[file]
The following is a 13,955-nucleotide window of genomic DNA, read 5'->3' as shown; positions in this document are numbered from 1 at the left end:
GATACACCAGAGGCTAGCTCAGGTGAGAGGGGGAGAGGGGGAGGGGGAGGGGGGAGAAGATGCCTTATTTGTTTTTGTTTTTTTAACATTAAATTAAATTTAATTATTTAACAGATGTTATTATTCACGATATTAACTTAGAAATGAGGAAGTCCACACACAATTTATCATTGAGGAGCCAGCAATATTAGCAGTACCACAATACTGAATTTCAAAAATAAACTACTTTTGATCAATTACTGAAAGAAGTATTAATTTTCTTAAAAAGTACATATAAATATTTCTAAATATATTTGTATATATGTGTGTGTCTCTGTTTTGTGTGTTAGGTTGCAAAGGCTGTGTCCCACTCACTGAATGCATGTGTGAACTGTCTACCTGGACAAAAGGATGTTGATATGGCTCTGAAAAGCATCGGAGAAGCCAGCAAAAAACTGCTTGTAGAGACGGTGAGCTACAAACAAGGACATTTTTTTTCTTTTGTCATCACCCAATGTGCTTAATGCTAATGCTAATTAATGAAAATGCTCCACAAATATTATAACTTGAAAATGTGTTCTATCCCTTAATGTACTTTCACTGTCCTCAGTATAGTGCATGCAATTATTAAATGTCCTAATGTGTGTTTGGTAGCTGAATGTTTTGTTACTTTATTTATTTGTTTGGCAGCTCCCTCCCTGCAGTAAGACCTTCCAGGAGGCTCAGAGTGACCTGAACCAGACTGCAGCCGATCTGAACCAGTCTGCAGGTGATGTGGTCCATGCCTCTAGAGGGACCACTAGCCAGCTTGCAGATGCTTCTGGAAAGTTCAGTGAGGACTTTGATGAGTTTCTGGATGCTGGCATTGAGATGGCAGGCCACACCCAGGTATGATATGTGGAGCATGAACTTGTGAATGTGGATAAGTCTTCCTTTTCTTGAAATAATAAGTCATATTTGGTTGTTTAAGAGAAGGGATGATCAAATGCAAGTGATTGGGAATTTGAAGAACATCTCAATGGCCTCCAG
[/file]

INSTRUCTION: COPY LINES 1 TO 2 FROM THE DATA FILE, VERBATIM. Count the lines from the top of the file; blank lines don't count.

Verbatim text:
The following is a 13,955-nucleotide window of genomic DNA, read 5'->3' as shown; positions in this document are numbered from 1 at the left end:
GATACACCAGAGGCTAGCTCAGGTGAGAGGGGGAGAGGGGGAGGGGGAGGGGGGAGAAGATGCCTTATTTGTTTTTGTTTTTTTAACATTAAATTAAATTTAATTATTTAACAGATGTTATTATTCACGATATTAACTTAGAAATGAGGAAGTCCACACACAATTTATCATTGAGGAGCCAGCAATATTAGCAGTACCACAATACTGAATTTCAAAAATAAACTACTTTTGATCAATTACTGAAAGAAGTATTAATTTTCTTAAAAAGTACATATAAATATTTCTAAATATATTTGTATATATGTGTGTGTCTCTGTTTTGTGTGTTAGGTTGCAAAGGCTGTGTCCCACTCACTGAATGCATGTGTGAACTGTCTACCTGGACAAAAGGATGTTGATATGGCTCTGAAAAGCATCGGAGAAGCCAGCAAAAAACTGCTTGTAGAGACGGTGAGCTACAAACAAGGACATTTTTTTTCTTTTGTCATCACCCAATGTGCTTAATGCTAATGCTAATTAATGAAAATGCTCCACAAATATTATAACTTGAAAATGTGTTCTATCCCTTAATGTACTTTCACTGTCCTCAGTATAGTGCATGCAATTATTAAATGTCCTAATGTGTGTTTGGTAGCTGAATGTTTTGTTACTTTATTTATTTGTTTGGCAGCTCCCTCCCTGCAGTAAGACCTTCCAGGAGGCTCAGAGTGACCTGAACCAGACTGCAGCCGATCTGAACCAGTCTGCAGGTGATGTGGTCCATGCCTCTAGAGGGACCACTAGCCAGCTTGCAGATGCTTCTGGAAAGTTCAGTGAGGACTTTGATGAGTTTCTGGATGCTGGCATTGAGATGGCAGGCCACACCCAGGTATGATATGTGGAGCATGAACTTGTGAATGTGGATAAGTCTTCCTTTTCTTGAAATAATAAGTCATATTTGGTTGTTTAAGAGAAGGGATGATCAAATGCAAGTGATTGGGAATTTGAAGAACATCTCAATGGCCTCCAG